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I have this kind of code :


#import "MyOtherClass.h"

@interface MyClass : NSObject<SomeProtocol, MyOtherClassDelegate> {


+ (void) doThis {
   [someObject doThisWithDelegate:self];  // someObject is MyOtherClass type

MyOtherClass.h :

@protocol MyOtherClassDelegate <NSObject>
// Some methods

- (void) doThisWithDelegate:(id<SomeOtherProtocol>)delegate;

MyOtherClass.m :

- (void) doThisWithDelegate:(id<SomeOtherProtocol>)delegate {
    if ([delegate respondsToSelector:@selector(myProtocolMethod:error:)]) do things;

Doing like this, I have the following warnings at compile time :

on the line [someObject doThisWithDelegate:self];

"Incompatible pointer types sending Class to parameter of type id<SomeOtherProtocol>"

on the method declaratéin in MyOtherClass.h :

"Passing argument to parameter 'delegate' here"

Before, I hadn't typed the id param (with id<SomeOtherProtocol>), it was just "alone" (id). I noticed that the test :

if ([delegate respondsToSelector:@selector(myProtocolMethod:error:)])

returned FALSE (but of course methods are implemented and declared in the delegate).

So I decided to try to force the id type to conform protocol that causes me that warning at compile time.

What is happening here ?
Why do I have this error, and why do the respondsToSelector do not return TRUE ?

share|improve this question
If the call to -respondsToSelector: return FALSE and you believe the object actually implements the selector, then you're mistaken somewhere. Perhaps self.delegate isn't the object you thought it was. Maybe it's nil. Try logging it. Perhaps you've misspelled the method name in one of the places. In general, -respondsToSelector: doesn't care about the declared or actual type of the receiver, it's only testing whether it actually responds, so all the stuff about protocols and type declarations is irrelevant. –  Ken Thomases Jun 15 '13 at 1:19
@KenThomases:the object is not nil, it is the good one (debugged), the names are ok, ... I don't see what can be wrong there –  Oliver Jun 16 '13 at 18:25
@KenThomases:I've suppressed the 'self.' reference from my code extract to simplify the problem, first because the problem is a compile problem that do not seems to be lined with that.$" –  Oliver Jun 16 '13 at 18:33

3 Answers 3

If you want to call respondsToSelector: on a property with a type of id<SomeProtocol> then make sure your protocol conforms to the NSObject protocol.


@protocol SomeOtherProtocol <NSObject>
// methods

This will then allow you to do:

if ([self.delegate respondsToSelector:@selector(myProtocolMethod:error:)]) {

This assumes delegate is defined as:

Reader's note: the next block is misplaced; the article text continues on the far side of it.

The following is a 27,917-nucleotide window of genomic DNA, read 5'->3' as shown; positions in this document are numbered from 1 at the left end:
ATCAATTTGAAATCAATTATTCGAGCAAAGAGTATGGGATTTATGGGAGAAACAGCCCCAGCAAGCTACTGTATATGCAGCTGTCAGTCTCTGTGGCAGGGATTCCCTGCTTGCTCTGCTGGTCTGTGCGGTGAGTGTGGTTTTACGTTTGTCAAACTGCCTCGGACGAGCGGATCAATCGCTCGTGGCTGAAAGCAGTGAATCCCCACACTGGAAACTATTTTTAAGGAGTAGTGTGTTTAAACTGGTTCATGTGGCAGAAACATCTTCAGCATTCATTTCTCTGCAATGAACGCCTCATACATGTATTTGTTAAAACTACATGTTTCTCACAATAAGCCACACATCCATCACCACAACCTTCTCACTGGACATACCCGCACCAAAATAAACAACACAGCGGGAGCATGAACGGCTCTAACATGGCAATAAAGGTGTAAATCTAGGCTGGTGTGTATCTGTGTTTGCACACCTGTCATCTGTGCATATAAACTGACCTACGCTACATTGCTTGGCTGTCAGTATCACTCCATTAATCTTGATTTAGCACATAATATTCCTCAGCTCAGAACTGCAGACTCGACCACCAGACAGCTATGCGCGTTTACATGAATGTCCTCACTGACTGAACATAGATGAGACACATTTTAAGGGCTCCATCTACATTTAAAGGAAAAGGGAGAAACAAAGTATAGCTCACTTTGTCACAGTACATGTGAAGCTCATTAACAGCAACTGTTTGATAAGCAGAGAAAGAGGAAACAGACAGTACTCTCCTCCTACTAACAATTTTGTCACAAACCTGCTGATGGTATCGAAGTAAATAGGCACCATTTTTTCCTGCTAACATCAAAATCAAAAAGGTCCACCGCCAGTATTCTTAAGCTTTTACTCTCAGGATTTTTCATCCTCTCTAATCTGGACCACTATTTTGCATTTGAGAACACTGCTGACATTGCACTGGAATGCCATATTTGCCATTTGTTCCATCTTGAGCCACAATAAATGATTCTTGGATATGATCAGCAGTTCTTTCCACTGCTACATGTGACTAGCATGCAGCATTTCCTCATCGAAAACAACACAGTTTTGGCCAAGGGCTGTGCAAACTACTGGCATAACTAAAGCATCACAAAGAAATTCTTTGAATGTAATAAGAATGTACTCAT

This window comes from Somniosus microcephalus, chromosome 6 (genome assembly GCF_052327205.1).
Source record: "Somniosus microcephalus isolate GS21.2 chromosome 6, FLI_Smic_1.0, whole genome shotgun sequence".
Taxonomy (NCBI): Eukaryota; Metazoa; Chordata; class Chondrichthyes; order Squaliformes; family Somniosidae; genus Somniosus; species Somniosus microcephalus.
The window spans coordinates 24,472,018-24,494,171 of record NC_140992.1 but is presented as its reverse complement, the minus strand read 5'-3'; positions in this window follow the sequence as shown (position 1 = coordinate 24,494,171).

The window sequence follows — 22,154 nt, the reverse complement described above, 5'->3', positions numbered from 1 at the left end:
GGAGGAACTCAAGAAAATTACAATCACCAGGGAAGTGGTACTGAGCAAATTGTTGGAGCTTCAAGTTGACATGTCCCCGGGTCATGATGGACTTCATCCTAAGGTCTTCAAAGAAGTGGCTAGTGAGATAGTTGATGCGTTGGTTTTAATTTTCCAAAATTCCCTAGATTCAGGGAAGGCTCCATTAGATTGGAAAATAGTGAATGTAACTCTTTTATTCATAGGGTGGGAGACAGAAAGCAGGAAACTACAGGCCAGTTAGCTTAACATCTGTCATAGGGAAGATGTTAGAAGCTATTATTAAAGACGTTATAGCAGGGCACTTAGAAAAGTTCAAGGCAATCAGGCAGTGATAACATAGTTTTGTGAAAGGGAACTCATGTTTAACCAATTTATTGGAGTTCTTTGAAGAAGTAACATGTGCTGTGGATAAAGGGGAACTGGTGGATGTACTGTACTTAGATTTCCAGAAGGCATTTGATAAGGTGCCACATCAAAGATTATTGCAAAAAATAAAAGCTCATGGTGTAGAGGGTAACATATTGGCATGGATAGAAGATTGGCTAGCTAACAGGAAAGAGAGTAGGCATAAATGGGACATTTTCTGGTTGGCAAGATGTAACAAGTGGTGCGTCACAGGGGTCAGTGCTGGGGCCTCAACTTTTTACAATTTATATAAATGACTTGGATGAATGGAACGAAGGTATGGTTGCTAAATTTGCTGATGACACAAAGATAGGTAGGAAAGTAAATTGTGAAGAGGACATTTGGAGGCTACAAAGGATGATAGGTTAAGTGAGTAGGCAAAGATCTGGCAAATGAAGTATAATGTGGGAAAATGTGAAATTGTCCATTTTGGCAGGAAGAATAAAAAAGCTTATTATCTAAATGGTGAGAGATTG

@property (nonatomic, weak) id<SomeOtherProtocol> delegate;
share|improve this answer
Why having the delegate declare with @property (nonatomic, weak) id delegate; would prevent respondsToSelector to work ? –  Oliver Jun 15 '13 at 1:07
I've edited the question so I think it's more clear now –  Oliver Jun 16 '13 at 18:20

First make sure you conform to , respondsToSelector is part of NSObject.

Second I would check that i had effectively set the delegate property.

This line :

if ([self.delegate respondsToSelector:@selector(myProtocolMethod:error:)]) 

should work, since the property delegate is pointing to an object that should have myProtocolMethod:error: ....

I would probably debug with a breakpoint or a test on a setter for the delegate :

NSLog("We are setting a delegate!: %@", [delegate description]);
 _delegate = delegate;

If when you run your app, you see the "We setting...." after you do your if line or if you don't see it at all, then you know where your issue is.

share|improve this answer
Yes, the delegate is set, protocol and delegate have the good references to NSObject, it's the good delegate that is set, it implements the tested method and that method is also decared. I don't see what is wrong... –  Oliver Jun 15 '13 at 9:40
Can I see your method declaration. It might be something related to that. As i had said, your code should work. I do that kind of check's all the time on @optional protocol methods. –  Kiko Lobo Jun 15 '13 at 20:06
Also make sure that you are conforming your "delegate" to your protocol (I guess you are... But...) by adding <yourprotocol> on the .h class declattion. –  Kiko Lobo Jun 15 '13 at 20:07
I've edited the question so I think it's more clear now –  Oliver Jun 16 '13 at 18:19
up vote 0 down vote accepted

Problem was that I've declare the doThis method as a class method and not instance method. So self is not valid when passed as a parameter.

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